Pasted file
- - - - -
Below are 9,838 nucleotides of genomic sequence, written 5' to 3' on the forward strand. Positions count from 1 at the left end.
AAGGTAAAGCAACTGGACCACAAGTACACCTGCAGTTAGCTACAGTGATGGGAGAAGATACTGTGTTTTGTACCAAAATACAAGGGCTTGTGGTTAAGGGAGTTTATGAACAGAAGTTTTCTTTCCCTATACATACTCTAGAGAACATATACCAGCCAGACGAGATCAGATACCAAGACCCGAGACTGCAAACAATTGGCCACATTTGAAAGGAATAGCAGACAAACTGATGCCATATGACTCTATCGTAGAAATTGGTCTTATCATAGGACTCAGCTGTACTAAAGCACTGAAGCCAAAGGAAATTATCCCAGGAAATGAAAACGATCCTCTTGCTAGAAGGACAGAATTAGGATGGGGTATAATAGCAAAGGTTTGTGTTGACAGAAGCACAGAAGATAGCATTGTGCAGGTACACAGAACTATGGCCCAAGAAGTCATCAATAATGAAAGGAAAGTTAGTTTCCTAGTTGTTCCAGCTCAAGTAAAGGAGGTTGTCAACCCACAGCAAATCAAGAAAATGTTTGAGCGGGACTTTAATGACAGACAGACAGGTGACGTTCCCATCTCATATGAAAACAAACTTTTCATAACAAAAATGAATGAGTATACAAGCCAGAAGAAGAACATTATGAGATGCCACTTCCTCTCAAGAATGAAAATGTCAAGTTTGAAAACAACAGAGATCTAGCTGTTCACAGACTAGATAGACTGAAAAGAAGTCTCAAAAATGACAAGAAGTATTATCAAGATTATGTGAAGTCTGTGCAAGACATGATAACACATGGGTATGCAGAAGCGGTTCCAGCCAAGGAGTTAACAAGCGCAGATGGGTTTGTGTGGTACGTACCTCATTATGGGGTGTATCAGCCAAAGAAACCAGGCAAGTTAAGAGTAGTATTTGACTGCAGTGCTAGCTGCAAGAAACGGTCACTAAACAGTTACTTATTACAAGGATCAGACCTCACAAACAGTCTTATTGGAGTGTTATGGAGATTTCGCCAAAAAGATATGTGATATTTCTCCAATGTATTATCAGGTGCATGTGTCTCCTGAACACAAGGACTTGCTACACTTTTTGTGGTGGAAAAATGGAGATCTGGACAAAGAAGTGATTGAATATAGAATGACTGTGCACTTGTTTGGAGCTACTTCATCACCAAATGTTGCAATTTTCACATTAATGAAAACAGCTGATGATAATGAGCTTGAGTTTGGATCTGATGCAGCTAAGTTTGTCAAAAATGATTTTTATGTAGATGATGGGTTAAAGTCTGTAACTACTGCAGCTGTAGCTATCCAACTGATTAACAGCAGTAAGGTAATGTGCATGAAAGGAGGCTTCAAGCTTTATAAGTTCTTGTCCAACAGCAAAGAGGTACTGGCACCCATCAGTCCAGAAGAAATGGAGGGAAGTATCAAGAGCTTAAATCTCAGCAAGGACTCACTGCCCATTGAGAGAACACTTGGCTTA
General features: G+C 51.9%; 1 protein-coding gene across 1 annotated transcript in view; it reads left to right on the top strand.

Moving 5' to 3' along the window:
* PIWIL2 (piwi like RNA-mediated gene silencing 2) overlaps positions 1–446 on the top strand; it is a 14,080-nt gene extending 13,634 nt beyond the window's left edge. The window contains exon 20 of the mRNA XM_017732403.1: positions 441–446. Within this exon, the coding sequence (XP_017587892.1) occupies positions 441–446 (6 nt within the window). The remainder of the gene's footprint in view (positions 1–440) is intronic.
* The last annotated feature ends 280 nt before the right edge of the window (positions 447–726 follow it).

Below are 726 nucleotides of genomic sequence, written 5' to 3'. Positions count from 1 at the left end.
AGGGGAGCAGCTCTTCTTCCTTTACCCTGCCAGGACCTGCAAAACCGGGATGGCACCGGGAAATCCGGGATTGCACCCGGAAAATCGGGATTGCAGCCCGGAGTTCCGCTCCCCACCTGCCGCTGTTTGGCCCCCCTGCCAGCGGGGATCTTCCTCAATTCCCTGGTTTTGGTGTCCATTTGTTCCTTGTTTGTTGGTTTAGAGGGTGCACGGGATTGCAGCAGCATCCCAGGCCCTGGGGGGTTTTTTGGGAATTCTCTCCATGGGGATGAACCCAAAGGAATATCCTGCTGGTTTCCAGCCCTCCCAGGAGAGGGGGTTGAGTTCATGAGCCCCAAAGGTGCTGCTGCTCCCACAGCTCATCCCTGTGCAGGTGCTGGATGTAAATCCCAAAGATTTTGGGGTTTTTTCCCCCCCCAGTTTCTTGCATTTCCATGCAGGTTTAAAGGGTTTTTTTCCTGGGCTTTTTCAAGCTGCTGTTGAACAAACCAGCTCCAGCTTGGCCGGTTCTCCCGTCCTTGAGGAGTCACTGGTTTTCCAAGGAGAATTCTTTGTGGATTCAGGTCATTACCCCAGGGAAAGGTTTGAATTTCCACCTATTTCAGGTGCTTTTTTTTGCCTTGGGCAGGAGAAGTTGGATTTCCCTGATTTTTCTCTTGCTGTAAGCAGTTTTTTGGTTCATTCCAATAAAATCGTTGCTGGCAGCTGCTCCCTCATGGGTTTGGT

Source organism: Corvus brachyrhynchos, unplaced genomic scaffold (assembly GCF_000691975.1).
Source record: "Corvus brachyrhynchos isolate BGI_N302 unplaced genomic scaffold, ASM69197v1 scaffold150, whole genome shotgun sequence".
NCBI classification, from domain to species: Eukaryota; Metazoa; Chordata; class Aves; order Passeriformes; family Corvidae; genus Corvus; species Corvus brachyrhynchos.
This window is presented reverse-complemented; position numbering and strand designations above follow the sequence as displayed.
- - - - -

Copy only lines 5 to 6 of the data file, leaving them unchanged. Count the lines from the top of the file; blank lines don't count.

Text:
* PIWIL2 (piwi like RNA-mediated gene silencing 2) overlaps positions 1–446 on the top strand; it is a 14,080-nt gene extending 13,634 nt beyond the window's left edge. The window contains exon 20 of the mRNA XM_017732403.1: positions 441–446. Within this exon, the coding sequence (XP_017587892.1) occupies positions 441–446 (6 nt within the window). The remainder of the gene's footprint in view (positions 1–440) is intronic.
* The last annotated feature ends 280 nt before the right edge of the window (positions 447–726 follow it).